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February 2023
Vol. 22, No. 5
In Good Company

Bluegrass Corner

SUMERGRASS: another great year!

by Dwight WordenSeptember 2019

Perfect weather, great music, jamming at all hours, top talent, good friends. What’s not to love about Summergrass 2019, which marks its 17th year? As I complete this column Summergrass is still going. Look for a full report with photos next month.

Bluegrass Music’s Trajectory—a music in motion. Surprisingly to many, bluegrass music is relatively new. It was founded in the 1940s by Bill Monroe with his seminal band Bill Monroe and His Bluegrass Boys. The music has come a long way over the past 80 years. Yet, interestingly, in core respects it also remains unchanged. Let’s take a look at how the music has both held its ground and evolved, and make some predictions about where it might be headed.
Bluegrass music originated as an amalgamation of Appalachian mountain music, imported British Isles fiddle music brought to the U.S. by immigrants, African-American blues influences, and some special magic stirred in by Bill Monroe. It emphasized virtuosity on acoustic instruments, three- and four-part “high lonesome” harmony singing, and notey, fast-paced presentations. The bands were made up of banjo, fiddle, guitar, mandolin, and upright bass. This new music quickly captured American audiences and could be heard on many radio stations, on early TV, and in many concerts and contexts.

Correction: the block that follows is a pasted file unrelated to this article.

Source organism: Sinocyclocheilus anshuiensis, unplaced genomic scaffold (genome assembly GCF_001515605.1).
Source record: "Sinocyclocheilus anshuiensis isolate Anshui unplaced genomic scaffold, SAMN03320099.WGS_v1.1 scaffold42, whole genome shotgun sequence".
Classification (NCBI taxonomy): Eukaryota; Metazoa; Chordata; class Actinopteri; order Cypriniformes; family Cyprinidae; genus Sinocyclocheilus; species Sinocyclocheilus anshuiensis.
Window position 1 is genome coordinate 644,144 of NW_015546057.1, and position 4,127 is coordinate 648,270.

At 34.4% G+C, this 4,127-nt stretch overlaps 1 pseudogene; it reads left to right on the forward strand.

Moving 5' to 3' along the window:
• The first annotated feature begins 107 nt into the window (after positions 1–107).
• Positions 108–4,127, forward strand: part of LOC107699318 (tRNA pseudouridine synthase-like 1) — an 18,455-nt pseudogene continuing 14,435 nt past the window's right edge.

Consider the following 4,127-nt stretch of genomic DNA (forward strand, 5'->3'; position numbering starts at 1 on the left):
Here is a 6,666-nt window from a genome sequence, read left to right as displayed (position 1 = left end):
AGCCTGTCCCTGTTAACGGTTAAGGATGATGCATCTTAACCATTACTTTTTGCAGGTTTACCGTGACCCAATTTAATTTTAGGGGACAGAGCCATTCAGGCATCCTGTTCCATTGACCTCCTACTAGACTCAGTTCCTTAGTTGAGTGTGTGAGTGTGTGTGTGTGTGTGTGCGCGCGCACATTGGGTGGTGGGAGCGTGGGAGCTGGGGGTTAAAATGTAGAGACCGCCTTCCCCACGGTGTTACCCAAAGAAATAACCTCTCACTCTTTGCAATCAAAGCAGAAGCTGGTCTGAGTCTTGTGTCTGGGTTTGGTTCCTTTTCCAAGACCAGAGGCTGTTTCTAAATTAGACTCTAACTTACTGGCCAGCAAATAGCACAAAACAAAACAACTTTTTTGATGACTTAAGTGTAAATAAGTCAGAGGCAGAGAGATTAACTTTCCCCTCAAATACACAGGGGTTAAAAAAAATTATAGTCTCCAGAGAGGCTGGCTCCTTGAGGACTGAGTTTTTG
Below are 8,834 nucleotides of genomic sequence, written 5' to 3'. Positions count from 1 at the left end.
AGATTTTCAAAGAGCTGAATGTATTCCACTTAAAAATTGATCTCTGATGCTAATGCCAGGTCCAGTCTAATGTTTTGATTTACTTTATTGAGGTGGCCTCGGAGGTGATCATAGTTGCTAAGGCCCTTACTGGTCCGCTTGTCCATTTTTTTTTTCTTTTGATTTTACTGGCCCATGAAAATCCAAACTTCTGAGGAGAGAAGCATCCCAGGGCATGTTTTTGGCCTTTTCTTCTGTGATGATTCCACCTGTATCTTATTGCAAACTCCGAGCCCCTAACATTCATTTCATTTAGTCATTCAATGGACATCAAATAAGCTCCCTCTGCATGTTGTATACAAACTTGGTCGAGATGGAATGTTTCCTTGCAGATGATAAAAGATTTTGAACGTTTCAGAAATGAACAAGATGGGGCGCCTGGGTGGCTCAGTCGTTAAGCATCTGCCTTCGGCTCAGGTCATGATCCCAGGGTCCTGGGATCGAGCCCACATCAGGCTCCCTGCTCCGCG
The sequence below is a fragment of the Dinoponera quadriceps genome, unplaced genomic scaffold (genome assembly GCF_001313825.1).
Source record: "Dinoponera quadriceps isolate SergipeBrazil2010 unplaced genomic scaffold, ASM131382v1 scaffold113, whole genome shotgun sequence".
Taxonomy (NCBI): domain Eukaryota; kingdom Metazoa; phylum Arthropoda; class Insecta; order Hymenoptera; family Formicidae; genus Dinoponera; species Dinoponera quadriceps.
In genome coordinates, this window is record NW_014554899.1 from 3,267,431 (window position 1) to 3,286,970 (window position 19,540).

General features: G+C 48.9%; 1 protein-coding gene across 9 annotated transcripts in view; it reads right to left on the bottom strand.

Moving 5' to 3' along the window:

In the 1950s the emergence of rock ‘n’ roll, Elvis and electrified instruments dealt bluegrass music a blow, “stealing” away many fans to this newer genre. An interesting note, though, is that Elvis released “That’s All Right”/”Blue Moon of Kentucky,” in 1954 with “Blue Moon of Kentucky,” a Bill Monroe song, on the B side consistently out-charting the A side. The rock ‘n’ roll movement led to two tracks for bluegrass. On the one hand the traditionalists dug in to support bluegrass in its original form. Today, there are many prominent bluegrass bands playing the music as Bill Monroe and Flatt and Scruggs did. Give a listen to Danny Paisley, Junior Sisk, or the Earls of Leicester and you will quickly hear that traditional bluegrass is alive and well.

On the other hand, musicians who had earned their chops in traditional bluegrass music began to push the music in new directions. Some pushed in search of commercial market share, some out of pure creativity, and some pursued a bit of both. This movement brought us the Newgrass Revival in the 1970s, which saw the rise of David Grissman and his “dawg” music: Old and in the Way with Jerry Garcia and others. This “newgrass” music still uses the traditional acoustic bluegrass instruments but definitely pushes the envelope. Newgrass garnered immediate success with the young generation who grew up in the ’60s and ’70s opposing the Vietnam War and who were seeking a new authenticity in all aspects of their lives, including in their music. Note that Old and in the Way remains among the top three all-time selling bluegrass albums.